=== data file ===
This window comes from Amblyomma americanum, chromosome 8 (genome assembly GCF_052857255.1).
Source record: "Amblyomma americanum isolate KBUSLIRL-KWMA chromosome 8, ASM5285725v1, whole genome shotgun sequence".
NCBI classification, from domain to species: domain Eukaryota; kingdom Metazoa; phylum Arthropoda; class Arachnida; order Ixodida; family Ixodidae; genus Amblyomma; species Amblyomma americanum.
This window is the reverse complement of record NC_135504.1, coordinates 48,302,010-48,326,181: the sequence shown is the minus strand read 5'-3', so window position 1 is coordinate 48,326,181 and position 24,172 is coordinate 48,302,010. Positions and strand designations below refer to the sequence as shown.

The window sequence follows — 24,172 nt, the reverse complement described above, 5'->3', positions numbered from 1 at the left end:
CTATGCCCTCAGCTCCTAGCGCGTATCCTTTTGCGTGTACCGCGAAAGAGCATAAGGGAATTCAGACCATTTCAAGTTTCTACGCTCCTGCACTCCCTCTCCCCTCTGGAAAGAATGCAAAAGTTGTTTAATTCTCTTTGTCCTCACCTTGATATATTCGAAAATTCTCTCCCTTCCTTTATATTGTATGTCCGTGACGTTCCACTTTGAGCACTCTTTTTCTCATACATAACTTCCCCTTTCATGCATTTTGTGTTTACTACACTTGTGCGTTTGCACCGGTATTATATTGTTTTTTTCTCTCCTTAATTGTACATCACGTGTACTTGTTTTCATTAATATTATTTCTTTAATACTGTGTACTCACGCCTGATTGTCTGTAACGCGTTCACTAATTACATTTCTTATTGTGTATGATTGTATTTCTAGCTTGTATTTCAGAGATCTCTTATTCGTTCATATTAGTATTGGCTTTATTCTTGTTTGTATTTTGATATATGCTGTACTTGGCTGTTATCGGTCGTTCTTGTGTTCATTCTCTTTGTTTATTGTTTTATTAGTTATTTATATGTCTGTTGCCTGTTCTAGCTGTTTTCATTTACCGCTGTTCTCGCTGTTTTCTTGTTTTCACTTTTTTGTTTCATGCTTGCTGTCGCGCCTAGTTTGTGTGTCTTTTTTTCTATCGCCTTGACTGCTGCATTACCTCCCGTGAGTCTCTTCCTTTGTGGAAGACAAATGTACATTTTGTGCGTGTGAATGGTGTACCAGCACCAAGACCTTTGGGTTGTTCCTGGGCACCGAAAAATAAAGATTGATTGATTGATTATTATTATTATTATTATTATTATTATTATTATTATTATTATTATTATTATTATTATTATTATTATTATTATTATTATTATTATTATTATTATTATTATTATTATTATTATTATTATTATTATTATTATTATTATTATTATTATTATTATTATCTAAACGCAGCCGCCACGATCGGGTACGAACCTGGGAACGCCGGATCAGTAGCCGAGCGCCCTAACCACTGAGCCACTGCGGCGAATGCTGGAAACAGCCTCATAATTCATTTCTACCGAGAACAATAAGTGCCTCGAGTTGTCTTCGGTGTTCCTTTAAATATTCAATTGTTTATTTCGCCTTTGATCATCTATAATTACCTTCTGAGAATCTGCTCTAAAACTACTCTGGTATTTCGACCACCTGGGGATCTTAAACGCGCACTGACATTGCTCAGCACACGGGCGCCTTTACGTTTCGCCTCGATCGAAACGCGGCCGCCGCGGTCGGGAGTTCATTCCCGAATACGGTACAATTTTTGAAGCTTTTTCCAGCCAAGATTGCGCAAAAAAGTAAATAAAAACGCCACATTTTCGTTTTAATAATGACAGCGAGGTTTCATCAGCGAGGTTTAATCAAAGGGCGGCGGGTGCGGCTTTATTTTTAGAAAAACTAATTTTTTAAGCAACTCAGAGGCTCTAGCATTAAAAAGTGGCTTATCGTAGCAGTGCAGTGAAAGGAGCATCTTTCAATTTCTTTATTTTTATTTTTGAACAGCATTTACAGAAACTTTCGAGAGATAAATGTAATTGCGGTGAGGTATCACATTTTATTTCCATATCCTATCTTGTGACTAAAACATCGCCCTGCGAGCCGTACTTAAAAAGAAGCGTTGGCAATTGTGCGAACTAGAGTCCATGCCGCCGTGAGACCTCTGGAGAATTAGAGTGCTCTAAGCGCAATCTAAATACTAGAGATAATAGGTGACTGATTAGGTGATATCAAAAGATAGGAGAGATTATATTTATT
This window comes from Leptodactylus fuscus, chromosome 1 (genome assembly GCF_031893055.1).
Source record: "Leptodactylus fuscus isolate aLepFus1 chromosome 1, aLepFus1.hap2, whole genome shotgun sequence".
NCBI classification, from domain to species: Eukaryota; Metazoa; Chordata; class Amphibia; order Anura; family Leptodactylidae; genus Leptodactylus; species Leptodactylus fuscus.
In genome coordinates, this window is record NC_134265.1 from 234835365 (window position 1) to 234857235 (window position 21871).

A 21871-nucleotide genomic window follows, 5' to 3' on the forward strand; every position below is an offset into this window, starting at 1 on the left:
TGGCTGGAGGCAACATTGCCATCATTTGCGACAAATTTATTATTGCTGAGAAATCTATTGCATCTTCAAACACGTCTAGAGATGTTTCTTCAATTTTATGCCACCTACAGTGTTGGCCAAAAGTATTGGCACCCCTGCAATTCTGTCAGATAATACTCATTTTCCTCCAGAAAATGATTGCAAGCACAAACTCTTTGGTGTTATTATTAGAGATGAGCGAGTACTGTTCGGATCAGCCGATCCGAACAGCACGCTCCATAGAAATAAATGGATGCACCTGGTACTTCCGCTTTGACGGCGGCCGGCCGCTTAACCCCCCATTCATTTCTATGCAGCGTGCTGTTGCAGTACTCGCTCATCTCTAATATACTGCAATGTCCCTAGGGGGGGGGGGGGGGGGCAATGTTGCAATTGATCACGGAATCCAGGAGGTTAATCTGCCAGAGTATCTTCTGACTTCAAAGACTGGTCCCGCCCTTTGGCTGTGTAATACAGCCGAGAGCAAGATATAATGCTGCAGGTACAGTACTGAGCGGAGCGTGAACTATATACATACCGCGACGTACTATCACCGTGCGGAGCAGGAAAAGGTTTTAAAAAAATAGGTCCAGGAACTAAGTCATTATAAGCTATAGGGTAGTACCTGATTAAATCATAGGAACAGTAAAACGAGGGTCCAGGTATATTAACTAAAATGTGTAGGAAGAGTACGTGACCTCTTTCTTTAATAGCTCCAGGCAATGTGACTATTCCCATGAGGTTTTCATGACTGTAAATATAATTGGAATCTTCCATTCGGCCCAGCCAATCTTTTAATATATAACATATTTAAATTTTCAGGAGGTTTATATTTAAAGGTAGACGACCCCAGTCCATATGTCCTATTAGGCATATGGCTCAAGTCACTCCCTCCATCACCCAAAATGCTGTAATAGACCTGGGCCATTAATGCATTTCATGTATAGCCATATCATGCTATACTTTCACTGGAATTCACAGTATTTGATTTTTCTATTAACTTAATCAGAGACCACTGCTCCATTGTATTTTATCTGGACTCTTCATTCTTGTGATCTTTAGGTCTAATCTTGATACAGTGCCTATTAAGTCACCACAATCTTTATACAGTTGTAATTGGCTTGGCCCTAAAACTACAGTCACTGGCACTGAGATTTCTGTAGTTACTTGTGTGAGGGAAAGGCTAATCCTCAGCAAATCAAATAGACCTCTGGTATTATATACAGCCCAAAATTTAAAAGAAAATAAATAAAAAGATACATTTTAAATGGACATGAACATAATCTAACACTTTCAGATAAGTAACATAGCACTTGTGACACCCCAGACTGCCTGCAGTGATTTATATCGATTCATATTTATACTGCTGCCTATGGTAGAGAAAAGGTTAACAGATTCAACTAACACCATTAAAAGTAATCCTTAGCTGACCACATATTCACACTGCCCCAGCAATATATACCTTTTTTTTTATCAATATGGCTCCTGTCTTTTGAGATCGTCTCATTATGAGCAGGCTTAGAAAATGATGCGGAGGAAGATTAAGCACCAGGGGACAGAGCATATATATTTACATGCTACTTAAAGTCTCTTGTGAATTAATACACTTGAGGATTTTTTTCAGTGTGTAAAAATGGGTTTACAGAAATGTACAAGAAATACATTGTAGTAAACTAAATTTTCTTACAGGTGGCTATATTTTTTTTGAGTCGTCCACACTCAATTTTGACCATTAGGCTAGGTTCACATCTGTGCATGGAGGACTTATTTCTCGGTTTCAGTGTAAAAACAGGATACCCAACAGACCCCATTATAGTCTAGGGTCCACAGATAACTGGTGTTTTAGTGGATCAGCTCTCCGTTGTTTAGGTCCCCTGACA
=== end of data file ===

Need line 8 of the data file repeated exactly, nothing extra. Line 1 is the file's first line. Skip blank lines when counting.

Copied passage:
Source record: "Leptodactylus fuscus isolate aLepFus1 chromosome 1, aLepFus1.hap2, whole genome shotgun sequence".